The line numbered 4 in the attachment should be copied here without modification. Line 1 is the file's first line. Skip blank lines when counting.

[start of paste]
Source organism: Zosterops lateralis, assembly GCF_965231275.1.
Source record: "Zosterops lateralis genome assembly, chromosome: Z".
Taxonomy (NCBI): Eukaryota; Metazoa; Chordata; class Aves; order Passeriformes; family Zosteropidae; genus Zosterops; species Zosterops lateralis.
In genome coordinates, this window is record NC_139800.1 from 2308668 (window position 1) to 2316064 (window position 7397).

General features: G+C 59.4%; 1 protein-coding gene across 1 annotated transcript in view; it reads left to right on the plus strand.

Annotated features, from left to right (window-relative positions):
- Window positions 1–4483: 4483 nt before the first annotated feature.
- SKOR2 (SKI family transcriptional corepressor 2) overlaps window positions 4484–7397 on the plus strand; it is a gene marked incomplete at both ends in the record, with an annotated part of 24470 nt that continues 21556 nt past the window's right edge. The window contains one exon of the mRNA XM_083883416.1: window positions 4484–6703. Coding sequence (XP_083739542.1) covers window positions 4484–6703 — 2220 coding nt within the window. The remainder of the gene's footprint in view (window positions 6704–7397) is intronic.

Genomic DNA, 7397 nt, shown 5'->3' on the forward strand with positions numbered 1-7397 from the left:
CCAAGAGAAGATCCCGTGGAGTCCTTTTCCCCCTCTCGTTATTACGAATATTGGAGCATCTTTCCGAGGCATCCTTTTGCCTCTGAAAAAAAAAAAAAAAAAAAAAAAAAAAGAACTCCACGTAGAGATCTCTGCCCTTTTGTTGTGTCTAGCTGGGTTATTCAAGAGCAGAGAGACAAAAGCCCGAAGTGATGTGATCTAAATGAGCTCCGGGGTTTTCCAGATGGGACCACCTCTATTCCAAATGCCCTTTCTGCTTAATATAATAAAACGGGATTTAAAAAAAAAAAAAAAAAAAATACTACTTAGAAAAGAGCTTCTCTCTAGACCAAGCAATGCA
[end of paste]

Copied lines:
In genome coordinates, this window is record NC_139800.1 from 2308668 (window position 1) to 2316064 (window position 7397).